Invasives 101

What is an invasive species?

Invasive species are plants, animals, and other organisms that either accidentally or intentionally are introduced from other places. Because Invasives are not native, they have no natural predators in the new environment and therefore can expand unchecked. In recent years, the rate and risks of invasive species introductions have increased due to human population growth, movement of people and materials, and environmental alteration.

Once established, invasive species negatively impact agriculture, industry, recreation, forestry, fisheries, human health, and the environment. As a threat to our biodiversity, they have been judged second only to habitat loss. Due to the lack of natural controls and high reproductive ability, invasives can quickly become widespread.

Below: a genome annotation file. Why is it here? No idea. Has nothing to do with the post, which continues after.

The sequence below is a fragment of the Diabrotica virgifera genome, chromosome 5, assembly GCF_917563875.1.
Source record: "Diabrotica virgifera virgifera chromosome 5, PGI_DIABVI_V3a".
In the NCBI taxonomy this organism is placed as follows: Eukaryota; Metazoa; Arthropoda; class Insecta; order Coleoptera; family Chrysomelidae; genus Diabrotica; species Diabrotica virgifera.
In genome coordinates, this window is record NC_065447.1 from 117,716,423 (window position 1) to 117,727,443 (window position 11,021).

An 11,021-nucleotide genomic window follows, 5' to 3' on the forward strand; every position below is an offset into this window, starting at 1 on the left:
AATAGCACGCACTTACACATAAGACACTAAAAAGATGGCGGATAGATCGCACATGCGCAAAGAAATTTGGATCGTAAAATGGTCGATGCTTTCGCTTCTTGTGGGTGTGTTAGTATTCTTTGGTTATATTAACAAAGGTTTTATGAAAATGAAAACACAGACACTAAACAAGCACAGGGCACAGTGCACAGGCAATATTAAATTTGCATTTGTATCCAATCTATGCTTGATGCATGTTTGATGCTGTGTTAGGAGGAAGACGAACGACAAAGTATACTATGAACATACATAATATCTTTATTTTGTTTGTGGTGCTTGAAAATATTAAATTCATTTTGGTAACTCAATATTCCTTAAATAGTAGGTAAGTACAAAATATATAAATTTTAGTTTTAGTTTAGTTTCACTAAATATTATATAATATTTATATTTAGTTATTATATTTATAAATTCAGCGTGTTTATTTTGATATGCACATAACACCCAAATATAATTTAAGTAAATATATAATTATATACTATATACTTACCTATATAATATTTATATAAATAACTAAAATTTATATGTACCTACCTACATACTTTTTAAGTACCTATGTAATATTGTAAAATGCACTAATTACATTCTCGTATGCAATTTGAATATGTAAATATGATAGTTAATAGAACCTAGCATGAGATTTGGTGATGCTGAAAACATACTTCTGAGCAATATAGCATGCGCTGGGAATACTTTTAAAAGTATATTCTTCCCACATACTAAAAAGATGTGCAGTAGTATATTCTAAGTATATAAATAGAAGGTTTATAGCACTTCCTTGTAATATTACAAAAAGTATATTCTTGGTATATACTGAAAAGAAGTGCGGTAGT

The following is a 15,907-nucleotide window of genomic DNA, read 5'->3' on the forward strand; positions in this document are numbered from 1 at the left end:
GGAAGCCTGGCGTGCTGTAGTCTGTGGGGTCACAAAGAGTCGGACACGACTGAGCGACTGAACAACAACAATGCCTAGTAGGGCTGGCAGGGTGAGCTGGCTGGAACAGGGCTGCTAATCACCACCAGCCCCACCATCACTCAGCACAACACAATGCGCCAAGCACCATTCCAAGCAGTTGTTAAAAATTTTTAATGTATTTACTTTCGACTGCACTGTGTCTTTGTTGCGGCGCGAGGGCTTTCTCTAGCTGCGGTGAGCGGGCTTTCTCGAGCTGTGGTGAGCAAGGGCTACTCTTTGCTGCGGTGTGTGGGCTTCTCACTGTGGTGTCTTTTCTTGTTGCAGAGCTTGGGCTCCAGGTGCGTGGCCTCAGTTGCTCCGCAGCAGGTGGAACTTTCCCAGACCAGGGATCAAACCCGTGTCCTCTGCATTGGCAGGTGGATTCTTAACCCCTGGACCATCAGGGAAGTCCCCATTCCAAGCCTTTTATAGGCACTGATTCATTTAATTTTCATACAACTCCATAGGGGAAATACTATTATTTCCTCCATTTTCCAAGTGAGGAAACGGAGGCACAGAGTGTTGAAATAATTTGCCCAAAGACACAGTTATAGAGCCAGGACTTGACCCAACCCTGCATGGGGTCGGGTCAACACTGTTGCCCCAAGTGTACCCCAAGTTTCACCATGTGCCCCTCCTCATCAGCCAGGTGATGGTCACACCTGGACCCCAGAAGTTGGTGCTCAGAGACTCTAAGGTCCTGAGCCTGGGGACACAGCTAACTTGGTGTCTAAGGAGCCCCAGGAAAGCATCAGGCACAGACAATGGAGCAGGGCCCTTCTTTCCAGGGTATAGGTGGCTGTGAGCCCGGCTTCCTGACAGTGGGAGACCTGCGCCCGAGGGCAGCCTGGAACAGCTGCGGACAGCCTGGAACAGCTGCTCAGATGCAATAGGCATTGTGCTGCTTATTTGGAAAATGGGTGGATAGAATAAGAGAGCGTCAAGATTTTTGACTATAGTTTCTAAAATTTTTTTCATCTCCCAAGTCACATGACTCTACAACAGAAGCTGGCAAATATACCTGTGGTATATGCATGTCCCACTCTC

Damages and losses in the United States from invasive species have been estimated at $120 billion annually, $100 million of which were expenses for aquatic invasive plant control. Aquatic invasive species (AIS) threaten native plants, wildlife, and their habitat. They also affect humans by degrading boating and fishing areas and reducing lake shore property values and tourism.

Education & Spread Prevention are Key

Once an invasive species gets into a body of water, it is very hard to eradicate. If detected early and response is rapid, it can be possible, but very costly.

For more details on invasives and the threat, visit the LGA’s website.